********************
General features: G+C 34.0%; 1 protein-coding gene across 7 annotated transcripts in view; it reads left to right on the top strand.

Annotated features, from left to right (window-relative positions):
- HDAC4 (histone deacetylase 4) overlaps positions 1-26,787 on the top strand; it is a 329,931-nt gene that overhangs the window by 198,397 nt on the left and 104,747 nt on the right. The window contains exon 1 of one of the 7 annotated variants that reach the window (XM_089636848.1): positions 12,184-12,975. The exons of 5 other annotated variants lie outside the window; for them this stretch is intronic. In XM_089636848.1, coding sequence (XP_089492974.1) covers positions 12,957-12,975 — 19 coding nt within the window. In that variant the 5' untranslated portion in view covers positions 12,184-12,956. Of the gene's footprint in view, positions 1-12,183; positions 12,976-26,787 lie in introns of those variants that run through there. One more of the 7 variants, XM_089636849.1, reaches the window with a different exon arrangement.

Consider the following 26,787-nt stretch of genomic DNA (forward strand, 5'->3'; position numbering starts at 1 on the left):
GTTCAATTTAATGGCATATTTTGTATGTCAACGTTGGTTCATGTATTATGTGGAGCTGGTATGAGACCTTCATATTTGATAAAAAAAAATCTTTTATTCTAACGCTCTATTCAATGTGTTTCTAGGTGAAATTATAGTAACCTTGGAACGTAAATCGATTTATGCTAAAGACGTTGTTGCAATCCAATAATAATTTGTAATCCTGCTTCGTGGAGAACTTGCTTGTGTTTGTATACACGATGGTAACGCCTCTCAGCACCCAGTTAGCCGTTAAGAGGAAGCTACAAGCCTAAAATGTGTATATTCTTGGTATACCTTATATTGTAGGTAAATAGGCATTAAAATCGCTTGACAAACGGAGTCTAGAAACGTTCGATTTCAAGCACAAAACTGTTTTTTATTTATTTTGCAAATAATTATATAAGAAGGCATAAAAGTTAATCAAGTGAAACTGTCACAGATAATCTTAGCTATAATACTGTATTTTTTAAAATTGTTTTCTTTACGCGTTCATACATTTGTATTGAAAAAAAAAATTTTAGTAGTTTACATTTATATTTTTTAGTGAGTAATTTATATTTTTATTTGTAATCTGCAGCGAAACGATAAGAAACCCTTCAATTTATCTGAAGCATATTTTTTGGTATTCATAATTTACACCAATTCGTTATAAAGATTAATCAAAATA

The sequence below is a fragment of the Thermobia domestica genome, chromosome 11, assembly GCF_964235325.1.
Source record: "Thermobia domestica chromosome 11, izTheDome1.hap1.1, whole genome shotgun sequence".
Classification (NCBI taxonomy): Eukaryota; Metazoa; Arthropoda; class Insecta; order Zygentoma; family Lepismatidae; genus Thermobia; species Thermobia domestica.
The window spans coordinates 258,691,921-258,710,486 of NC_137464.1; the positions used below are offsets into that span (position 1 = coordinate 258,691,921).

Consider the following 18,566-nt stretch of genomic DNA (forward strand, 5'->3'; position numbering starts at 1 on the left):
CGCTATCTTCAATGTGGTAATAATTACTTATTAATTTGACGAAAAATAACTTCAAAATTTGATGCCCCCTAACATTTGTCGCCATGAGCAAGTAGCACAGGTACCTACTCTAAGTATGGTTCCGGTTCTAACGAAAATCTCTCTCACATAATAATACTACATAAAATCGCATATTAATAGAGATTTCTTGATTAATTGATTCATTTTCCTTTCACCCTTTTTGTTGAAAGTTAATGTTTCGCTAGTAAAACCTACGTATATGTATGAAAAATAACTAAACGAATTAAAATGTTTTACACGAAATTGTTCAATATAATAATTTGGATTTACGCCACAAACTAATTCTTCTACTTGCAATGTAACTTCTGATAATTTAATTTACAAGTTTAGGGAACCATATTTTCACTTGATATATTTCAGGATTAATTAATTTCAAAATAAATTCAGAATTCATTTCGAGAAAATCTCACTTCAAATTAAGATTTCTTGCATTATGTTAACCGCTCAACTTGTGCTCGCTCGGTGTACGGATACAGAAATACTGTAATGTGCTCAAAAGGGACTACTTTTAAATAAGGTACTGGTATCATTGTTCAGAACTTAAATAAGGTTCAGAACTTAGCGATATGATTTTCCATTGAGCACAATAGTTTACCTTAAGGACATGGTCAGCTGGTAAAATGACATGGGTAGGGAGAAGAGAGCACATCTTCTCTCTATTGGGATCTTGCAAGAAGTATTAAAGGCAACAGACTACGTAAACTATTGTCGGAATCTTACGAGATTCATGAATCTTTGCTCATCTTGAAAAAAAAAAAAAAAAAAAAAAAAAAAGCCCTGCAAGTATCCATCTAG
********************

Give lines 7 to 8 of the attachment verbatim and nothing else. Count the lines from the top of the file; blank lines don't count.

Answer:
Source record: "Thermobia domestica chromosome 11, izTheDome1.hap1.1, whole genome shotgun sequence".
Classification (NCBI taxonomy): Eukaryota; Metazoa; Arthropoda; class Insecta; order Zygentoma; family Lepismatidae; genus Thermobia; species Thermobia domestica.